Kwani? Digital at iHub: Content Meets Tech

By Rachel Gichinga
iHub
  Published 23rd August 2012
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Three months ago, Kwani Trust commissioned Digital Divide Data (DDD) to digitise some of its content as part of a pilot to see what possibilities lie in the content Kwani? has produced since its founding in 2003, and how new online and digital technologies could be utilised. This new Kwani? ebook platform is the first step in developing structures and networks through which Kwani?’s content can be disseminated to earn our published writers a much wider readership, and increase the scope of the Trust’s reach and income.

We have been keenly following recent developments in the sector. From our observations, we feel that technology is driving many societal changes in the ways different players in the content-technology chain create, disseminate, receive, consume and perceive content and information. Content providers in the arts, culture and public media, like Kwani Trust and Buni Media, are entering these spaces with renewed energy. Online technologies like social media now take up huge market sectors in the consumption of content.

Our experience with the Kwani? ebook platforms has posed four distinct challenges.

1. Though research in both content creation and online technologies is being commissioned and carried out, there is still a lot of work to be done on how the two sectors might complement each other optimally. In the build-up to launching the Kwani? ebook platform, we found little comprehensive local research on basic conceptual questions. How can the content and technology sectors work to facilitate research that is mutually beneficial?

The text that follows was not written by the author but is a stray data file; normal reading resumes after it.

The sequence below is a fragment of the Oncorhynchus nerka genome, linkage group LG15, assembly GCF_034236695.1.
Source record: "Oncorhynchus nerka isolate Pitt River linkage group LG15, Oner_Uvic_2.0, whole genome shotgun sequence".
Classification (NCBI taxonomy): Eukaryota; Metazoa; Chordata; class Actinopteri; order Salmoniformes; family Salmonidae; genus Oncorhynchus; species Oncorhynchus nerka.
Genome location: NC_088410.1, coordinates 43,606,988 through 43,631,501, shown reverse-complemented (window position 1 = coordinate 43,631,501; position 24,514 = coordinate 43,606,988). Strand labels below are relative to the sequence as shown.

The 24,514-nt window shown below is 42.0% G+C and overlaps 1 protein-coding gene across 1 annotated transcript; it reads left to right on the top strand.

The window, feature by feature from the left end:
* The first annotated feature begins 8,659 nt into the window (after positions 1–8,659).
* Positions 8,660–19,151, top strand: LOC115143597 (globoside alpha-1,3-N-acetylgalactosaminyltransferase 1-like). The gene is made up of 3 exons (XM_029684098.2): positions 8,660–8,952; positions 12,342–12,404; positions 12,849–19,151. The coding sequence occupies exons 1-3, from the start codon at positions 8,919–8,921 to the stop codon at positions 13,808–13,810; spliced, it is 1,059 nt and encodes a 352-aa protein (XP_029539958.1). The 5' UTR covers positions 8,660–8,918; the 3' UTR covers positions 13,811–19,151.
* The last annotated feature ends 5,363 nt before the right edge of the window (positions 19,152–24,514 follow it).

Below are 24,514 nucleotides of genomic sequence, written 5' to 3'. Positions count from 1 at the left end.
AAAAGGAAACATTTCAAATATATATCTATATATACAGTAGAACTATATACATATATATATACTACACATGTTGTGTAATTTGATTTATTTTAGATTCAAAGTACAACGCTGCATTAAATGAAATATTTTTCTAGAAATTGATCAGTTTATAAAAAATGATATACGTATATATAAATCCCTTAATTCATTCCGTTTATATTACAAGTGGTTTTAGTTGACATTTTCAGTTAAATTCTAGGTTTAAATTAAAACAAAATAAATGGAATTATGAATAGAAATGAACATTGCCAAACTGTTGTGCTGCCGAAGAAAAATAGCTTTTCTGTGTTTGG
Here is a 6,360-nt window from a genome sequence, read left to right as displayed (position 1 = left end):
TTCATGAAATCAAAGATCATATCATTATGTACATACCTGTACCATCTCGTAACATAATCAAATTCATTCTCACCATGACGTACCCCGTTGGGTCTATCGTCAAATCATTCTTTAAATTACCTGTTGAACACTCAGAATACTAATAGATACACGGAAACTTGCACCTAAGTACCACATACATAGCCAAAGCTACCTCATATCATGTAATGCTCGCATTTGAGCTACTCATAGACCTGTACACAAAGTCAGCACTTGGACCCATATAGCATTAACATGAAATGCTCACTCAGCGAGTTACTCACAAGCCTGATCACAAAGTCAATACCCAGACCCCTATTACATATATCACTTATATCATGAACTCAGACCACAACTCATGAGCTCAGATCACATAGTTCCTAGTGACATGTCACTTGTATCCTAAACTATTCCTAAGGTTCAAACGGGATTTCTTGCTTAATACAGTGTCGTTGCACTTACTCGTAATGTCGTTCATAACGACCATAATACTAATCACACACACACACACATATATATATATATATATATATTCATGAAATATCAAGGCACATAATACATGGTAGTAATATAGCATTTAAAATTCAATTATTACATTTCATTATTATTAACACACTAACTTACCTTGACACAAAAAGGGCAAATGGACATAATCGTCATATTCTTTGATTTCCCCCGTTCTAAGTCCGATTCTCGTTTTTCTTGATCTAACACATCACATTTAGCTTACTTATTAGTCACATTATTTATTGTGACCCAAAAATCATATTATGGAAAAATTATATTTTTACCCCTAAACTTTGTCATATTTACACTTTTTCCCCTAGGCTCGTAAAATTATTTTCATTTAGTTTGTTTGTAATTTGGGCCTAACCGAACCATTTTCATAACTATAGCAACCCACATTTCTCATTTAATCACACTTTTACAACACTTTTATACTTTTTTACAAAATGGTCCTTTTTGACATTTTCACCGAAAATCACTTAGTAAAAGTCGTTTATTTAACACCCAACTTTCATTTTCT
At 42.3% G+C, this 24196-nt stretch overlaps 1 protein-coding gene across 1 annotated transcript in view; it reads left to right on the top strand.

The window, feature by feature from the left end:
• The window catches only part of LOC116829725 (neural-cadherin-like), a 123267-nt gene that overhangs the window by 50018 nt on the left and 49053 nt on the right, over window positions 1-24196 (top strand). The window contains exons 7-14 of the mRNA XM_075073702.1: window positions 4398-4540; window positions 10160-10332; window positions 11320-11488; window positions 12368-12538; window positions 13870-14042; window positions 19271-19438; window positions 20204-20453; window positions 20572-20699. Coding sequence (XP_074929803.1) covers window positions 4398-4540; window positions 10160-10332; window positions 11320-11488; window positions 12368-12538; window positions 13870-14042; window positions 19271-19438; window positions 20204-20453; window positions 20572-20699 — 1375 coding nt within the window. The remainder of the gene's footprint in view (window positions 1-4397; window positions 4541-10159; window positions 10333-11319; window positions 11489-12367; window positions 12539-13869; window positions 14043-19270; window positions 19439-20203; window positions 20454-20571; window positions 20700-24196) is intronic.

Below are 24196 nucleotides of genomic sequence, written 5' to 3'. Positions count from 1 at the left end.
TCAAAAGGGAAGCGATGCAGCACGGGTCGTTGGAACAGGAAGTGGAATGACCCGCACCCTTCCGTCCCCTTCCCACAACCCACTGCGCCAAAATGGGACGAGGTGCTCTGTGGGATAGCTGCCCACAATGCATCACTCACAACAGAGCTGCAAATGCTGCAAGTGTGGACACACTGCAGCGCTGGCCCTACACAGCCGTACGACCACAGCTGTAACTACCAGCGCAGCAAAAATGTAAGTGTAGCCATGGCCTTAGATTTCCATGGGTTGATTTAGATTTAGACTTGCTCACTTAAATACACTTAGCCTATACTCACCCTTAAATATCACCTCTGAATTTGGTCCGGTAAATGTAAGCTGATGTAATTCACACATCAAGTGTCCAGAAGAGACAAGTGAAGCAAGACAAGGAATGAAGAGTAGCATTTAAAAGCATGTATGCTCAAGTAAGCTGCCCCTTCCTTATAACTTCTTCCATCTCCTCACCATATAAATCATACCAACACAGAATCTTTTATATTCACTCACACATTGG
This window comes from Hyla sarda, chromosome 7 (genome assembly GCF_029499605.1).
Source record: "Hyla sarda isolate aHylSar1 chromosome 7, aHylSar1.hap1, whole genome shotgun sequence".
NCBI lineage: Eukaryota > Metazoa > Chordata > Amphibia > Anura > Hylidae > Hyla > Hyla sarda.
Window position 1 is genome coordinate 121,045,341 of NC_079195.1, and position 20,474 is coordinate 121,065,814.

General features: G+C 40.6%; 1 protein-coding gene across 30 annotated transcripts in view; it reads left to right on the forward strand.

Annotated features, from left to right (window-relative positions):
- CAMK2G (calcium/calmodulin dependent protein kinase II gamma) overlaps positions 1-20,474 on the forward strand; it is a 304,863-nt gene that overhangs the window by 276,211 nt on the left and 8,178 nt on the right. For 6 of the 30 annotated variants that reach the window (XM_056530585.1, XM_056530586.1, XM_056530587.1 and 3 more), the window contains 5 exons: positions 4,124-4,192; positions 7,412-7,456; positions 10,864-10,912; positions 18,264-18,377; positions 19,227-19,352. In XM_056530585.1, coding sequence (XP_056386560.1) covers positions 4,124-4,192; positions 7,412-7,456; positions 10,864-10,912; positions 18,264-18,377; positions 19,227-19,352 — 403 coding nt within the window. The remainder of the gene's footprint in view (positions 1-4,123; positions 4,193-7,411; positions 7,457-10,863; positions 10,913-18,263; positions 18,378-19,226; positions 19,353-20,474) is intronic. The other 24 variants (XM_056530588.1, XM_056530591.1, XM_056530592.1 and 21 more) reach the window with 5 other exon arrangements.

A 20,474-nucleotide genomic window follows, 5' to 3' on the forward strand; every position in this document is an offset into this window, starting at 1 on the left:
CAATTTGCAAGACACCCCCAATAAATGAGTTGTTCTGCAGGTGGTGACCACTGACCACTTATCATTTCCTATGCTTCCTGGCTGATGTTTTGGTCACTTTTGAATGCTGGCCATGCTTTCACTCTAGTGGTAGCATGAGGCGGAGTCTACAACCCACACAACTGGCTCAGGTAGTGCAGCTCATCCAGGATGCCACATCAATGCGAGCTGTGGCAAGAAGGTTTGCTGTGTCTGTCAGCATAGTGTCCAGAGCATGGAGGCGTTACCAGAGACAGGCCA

2. High quality content in arts, culture and public media is a specialised sector that is mostly donor-funded while most of the exciting work being done on online and mobile platforms is commercially driven. Collaboration between the two sectors requires significant paradigm shifts for both. How can non-profit content providers rethink their institutional models to take up the commercial opportunities that the new technologies promise?

3. Traditional content providers have created loyal audiences and markets from offline products. New technologies promise new audiences, markets and possibilities. How can the two sectors work together to take advantage of these layered existing outlets?

4. Traditional content providers have created legal frameworks for their institutional requirements over a period of time. New legal and contractual challenges have emerged with online and mobile content provision possibilities. How can the two sectors work together to ensure a stable legal framework for optimal collaboration?

Kwani Trust will hold an event in which content providers in the arts, culture and public media sector and online, mobile and new technology sector can discuss the issues outlined above.

The event will be held at iHub on Ngong Road between 11.00 a.m. and 1.00 p.m. on Saturday, August 25th.

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